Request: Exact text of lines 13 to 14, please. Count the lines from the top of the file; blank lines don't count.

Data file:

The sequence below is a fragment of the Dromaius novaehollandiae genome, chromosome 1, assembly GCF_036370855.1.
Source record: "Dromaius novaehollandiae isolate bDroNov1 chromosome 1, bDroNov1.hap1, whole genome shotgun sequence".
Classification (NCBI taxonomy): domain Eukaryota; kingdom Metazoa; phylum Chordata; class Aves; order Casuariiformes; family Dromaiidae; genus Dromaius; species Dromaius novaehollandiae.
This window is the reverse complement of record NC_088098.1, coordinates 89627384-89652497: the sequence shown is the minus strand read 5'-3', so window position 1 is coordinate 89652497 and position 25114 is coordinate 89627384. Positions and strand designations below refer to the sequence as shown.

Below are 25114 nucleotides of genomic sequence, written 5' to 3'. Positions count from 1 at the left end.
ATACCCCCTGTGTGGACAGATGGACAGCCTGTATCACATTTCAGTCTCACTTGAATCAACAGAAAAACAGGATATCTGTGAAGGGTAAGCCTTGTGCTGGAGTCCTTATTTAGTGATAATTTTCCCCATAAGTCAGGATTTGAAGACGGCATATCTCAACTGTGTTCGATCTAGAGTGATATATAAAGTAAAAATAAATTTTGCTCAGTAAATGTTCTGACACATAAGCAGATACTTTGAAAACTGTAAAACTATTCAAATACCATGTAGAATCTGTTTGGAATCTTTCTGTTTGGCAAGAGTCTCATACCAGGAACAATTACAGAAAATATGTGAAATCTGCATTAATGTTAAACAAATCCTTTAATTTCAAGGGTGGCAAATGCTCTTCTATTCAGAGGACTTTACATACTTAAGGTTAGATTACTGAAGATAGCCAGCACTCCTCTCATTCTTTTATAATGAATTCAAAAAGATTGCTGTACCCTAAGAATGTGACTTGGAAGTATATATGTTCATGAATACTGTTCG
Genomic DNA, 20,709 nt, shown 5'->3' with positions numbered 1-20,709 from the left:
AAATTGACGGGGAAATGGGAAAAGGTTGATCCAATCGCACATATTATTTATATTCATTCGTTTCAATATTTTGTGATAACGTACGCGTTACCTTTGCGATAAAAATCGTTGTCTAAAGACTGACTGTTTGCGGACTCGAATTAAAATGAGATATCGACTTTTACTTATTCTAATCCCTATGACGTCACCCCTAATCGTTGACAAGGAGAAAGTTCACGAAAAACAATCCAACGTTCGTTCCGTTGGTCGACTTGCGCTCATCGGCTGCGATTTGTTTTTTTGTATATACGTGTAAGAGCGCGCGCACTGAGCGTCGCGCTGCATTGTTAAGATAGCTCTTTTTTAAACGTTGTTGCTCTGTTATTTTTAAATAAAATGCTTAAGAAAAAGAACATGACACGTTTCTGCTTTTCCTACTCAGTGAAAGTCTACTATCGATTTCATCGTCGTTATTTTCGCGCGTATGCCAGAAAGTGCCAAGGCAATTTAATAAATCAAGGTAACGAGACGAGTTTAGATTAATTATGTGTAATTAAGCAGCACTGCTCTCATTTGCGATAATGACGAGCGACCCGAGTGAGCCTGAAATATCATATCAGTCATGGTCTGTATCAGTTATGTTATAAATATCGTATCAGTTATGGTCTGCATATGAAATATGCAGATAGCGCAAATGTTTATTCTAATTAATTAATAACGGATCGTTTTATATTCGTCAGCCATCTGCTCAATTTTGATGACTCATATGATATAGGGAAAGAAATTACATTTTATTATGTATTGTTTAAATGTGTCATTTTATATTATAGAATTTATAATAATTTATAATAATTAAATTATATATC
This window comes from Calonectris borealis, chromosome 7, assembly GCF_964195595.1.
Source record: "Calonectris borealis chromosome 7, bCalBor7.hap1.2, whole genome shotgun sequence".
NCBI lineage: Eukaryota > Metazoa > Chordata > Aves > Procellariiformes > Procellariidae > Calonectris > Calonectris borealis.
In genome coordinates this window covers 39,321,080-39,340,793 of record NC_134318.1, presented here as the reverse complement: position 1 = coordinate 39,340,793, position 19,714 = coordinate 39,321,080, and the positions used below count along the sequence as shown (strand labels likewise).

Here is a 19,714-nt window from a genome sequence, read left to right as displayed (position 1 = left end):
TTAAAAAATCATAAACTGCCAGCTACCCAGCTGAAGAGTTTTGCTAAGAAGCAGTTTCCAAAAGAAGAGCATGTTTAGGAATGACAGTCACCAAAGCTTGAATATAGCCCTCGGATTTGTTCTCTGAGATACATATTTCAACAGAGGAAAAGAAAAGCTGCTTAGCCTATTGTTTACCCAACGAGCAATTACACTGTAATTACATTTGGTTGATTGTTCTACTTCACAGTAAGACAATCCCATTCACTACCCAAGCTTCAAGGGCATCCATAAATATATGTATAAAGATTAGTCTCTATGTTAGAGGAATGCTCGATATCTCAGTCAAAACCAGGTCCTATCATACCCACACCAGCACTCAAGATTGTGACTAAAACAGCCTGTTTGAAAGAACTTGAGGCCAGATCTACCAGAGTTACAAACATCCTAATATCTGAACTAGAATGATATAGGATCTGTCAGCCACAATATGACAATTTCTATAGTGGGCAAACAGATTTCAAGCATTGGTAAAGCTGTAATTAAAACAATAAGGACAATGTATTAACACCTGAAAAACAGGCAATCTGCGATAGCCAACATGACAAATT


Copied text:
Here is a 19,714-nt window from a genome sequence, read left to right as displayed (position 1 = left end):
TTAAAAAATCATAAACTGCCAGCTACCCAGCTGAAGAGTTTTGCTAAGAAGCAGTTTCCAAAAGAAGAGCATGTTTAGGAATGACAGTCACCAAAGCTTGAATATAGCCCTCGGATTTGTTCTCTGAGATACATATTTCAACAGAGGAAAAGAAAAGCTGCTTAGCCTATTGTTTACCCAACGAGCAATTACACTGTAATTACATTTGGTTGATTGTTCTACTTCACAGTAAGACAATCCCATTCACTACCCAAGCTTCAAGGGCATCCATAAATATATGTATAAAGATTAGTCTCTATGTTAGAGGAATGCTCGATATCTCAGTCAAAACCAGGTCCTATCATACCCACACCAGCACTCAAGATTGTGACTAAAACAGCCTGTTTGAAAGAACTTGAGGCCAGATCTACCAGAGTTACAAACATCCTAATATCTGAACTAGAATGATATAGGATCTGTCAGCCACAATATGACAATTTCTATAGTGGGCAAACAGATTTCAAGCATTGGTAAAGCTGTAATTAAAACAATAAGGACAATGTATTAACACCTGAAAAACAGGCAATCTGCGATAGCCAACATGACAAATT